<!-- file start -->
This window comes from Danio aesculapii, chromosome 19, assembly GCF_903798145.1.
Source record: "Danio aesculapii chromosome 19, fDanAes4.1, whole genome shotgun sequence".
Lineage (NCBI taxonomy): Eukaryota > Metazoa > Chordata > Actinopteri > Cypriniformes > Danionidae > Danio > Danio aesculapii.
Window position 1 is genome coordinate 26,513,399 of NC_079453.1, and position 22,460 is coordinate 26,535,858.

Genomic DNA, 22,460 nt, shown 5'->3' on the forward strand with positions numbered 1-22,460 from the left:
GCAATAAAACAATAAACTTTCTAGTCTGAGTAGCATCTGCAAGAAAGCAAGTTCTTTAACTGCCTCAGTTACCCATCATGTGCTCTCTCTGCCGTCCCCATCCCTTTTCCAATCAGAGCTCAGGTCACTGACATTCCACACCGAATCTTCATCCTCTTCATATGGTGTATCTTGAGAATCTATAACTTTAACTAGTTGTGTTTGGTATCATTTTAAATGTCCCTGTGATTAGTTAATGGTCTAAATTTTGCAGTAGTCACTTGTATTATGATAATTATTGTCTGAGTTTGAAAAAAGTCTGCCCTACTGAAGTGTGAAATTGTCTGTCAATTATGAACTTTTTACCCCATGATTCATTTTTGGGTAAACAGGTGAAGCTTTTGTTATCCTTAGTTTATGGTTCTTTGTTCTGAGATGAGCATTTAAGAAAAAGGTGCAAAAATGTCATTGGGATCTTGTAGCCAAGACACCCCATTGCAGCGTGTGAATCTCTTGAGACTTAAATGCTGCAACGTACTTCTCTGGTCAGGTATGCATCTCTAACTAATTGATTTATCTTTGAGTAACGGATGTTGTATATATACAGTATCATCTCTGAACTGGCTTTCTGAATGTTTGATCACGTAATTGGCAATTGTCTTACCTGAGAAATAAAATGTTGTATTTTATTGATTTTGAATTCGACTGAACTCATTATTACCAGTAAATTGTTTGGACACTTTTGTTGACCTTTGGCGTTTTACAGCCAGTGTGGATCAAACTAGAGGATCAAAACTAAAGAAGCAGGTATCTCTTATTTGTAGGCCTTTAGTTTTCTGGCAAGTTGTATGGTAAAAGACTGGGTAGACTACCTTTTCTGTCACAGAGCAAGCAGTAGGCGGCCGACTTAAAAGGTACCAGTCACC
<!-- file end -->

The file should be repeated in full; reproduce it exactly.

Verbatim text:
This window comes from Danio aesculapii, chromosome 19, assembly GCF_903798145.1.
Source record: "Danio aesculapii chromosome 19, fDanAes4.1, whole genome shotgun sequence".
Lineage (NCBI taxonomy): Eukaryota > Metazoa > Chordata > Actinopteri > Cypriniformes > Danionidae > Danio > Danio aesculapii.
Window position 1 is genome coordinate 26,513,399 of NC_079453.1, and position 22,460 is coordinate 26,535,858.

Genomic DNA, 22,460 nt, shown 5'->3' on the forward strand with positions numbered 1-22,460 from the left:
GCAATAAAACAATAAACTTTCTAGTCTGAGTAGCATCTGCAAGAAAGCAAGTTCTTTAACTGCCTCAGTTACCCATCATGTGCTCTCTCTGCCGTCCCCATCCCTTTTCCAATCAGAGCTCAGGTCACTGACATTCCACACCGAATCTTCATCCTCTTCATATGGTGTATCTTGAGAATCTATAACTTTAACTAGTTGTGTTTGGTATCATTTTAAATGTCCCTGTGATTAGTTAATGGTCTAAATTTTGCAGTAGTCACTTGTATTATGATAATTATTGTCTGAGTTTGAAAAAAGTCTGCCCTACTGAAGTGTGAAATTGTCTGTCAATTATGAACTTTTTACCCCATGATTCATTTTTGGGTAAACAGGTGAAGCTTTTGTTATCCTTAGTTTATGGTTCTTTGTTCTGAGATGAGCATTTAAGAAAAAGGTGCAAAAATGTCATTGGGATCTTGTAGCCAAGACACCCCATTGCAGCGTGTGAATCTCTTGAGACTTAAATGCTGCAACGTACTTCTCTGGTCAGGTATGCATCTCTAACTAATTGATTTATCTTTGAGTAACGGATGTTGTATATATACAGTATCATCTCTGAACTGGCTTTCTGAATGTTTGATCACGTAATTGGCAATTGTCTTACCTGAGAAATAAAATGTTGTATTTTATTGATTTTGAATTCGACTGAACTCATTATTACCAGTAAATTGTTTGGACACTTTTGTTGACCTTTGGCGTTTTACAGCCAGTGTGGATCAAACTAGAGGATCAAAACTAAAGAAGCAGGTATCTCTTATTTGTAGGCCTTTAGTTTTCTGGCAAGTTGTATGGTAAAAGACTGGGTAGACTACCTTTTCTGTCACAGAGCAAGCAGTAGGCGGCCGACTTAAAAGGTACCAGTCACC